Came across this article by Decima Research boss Bruce Anderson on the CTV Web site, where he analyzes their “last 7000 surveys on voting intentions” and attempts to draw some trends. It’s well over 1000 words and near as I can gather he has no idea what’s going on either.
Basically, the electorate is very fluid, more people are undecided and most people have very little loyalty to any of the parties. In short, it’s anyone's game.
One interesting point was that people might make their voting decision next election in a more positive way. Last time many were voting to punish the Liberals, or were scared of the Conservatives. Both the fear and the anger have dissipated but while people can now vote for a more positive reason, Anderson concludes there’s nothing to get people particularly passionate at the moment.
Overall, the piece has plenty to please and displease everyone, but here’s some of the top line conclusions:
The Conservatives have done better at retaining the support of those who voted for them in 2006, losing only 15 per cent of their supporters. The lost points went to the Liberals (six per cent), the NDP (four per cent) the Green Party (three per cent) and the BQ (one per cent).So, really, everyone is at square one. With the Conservatives sticking to attack politics and lame political stunts and gimmicks, I remain convinced the Liberals need to do something to capture the imagination of Canadians. It’s not enough to give people a reason not to vote Conservative, we need to give them a reason to vote Liberal.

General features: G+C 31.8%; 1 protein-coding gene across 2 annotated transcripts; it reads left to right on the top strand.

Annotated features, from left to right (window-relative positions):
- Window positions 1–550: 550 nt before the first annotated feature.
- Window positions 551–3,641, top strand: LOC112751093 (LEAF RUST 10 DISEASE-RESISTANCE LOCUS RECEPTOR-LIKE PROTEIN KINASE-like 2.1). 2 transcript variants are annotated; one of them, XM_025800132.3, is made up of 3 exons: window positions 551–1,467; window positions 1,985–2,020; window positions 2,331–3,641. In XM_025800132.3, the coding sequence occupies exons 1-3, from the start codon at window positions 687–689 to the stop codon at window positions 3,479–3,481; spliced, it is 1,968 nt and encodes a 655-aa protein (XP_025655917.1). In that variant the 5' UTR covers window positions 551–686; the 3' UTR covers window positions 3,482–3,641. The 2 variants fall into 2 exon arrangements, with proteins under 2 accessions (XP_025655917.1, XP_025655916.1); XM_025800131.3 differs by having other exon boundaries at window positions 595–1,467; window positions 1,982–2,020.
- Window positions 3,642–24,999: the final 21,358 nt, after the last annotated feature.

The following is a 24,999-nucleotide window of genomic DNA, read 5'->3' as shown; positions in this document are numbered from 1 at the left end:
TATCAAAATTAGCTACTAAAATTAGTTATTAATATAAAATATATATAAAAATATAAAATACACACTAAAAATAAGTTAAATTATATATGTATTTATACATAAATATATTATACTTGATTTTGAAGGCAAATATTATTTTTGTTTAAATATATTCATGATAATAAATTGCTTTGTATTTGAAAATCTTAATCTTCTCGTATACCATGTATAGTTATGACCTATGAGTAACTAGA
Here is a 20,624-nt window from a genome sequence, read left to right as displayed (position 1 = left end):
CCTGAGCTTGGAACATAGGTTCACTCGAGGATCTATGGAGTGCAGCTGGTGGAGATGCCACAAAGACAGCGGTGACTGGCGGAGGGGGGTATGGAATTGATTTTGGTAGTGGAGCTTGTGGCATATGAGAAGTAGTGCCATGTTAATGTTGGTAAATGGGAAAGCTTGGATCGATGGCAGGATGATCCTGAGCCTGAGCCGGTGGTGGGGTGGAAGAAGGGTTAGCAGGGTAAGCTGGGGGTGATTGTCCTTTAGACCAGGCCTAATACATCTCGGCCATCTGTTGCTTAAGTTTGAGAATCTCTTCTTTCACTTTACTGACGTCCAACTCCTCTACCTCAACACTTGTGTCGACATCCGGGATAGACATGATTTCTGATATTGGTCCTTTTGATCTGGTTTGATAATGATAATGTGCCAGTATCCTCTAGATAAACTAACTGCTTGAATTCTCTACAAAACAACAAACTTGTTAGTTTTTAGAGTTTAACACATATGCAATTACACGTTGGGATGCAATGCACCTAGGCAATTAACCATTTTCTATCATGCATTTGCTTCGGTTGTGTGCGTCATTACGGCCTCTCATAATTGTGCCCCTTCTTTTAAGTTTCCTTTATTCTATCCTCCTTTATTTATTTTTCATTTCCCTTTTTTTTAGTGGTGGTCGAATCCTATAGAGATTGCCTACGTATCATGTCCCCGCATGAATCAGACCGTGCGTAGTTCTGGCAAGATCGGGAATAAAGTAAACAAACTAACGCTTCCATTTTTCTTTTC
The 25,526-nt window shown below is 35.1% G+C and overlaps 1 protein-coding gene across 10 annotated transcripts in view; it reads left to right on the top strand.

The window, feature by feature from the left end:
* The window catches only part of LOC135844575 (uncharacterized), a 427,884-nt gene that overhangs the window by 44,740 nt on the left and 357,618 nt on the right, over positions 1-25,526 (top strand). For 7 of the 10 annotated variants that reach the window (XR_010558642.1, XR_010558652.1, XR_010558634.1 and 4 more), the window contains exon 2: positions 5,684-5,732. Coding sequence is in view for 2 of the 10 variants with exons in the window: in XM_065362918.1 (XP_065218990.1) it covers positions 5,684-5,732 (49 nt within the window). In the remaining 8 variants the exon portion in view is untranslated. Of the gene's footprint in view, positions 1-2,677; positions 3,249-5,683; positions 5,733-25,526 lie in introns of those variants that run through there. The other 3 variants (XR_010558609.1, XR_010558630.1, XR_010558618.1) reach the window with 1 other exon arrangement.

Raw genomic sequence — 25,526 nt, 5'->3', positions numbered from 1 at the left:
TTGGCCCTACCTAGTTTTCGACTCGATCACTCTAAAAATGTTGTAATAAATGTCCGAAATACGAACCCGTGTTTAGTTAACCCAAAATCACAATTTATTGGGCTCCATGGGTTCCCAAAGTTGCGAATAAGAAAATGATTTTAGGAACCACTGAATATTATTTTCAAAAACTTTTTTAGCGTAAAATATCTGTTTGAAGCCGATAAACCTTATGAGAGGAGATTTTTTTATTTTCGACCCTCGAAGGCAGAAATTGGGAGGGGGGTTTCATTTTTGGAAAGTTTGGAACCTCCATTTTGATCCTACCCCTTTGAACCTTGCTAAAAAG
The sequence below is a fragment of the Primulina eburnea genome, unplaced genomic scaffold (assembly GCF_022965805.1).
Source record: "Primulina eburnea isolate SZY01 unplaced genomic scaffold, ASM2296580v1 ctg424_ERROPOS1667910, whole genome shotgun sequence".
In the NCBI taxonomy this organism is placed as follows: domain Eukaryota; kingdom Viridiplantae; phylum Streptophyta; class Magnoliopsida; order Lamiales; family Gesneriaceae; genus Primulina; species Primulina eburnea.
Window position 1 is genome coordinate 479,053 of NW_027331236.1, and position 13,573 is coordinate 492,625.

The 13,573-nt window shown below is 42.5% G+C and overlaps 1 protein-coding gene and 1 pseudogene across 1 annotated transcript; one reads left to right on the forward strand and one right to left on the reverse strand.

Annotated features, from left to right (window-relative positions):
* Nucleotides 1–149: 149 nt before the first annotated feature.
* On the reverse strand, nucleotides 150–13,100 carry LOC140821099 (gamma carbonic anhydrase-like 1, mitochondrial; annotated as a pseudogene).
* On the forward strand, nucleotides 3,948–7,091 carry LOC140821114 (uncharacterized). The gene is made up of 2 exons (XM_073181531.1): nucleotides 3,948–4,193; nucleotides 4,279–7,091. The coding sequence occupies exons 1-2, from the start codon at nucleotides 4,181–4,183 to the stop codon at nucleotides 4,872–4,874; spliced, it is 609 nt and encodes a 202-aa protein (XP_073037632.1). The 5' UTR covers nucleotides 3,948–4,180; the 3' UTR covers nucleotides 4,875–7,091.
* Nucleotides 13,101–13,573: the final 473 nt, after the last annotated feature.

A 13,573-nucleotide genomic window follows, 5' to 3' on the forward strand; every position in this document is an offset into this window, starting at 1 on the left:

The Liberals have lost 22 per cent of their 2006 voters. Ten per cent went to the Conservatives, five to the NDP, five to the Greens and just one per cent to the BQ.
The BQ has lost 23 per cent of its support, with six per cent siphoned off by the Conservatives, six per cent to the Greens, five per cent to the NDP, and only three to the Liberals.
The NDP has lost a quarter of its support an even 25 per cent. Ten per cent went to the Liberals, seven per cent to the Greens, 5 per cent to the Conservatives, and 1% to the BQ.
This summer, as I’ve written before, the Liberal team needs to hit the bbq circuit and put some meat on the three pillar policy bones, particularly the economy and social justice pillars. Then we need to come back in the Fall with some fire, and I think it would be a good time for a policy big bang, something that will give substance to the philosophies and connect with Canadians.
UPDATE: The Tyee has an idea. They want Dion to embrace electoral reform... Recommend this Post on Progressive Bloggers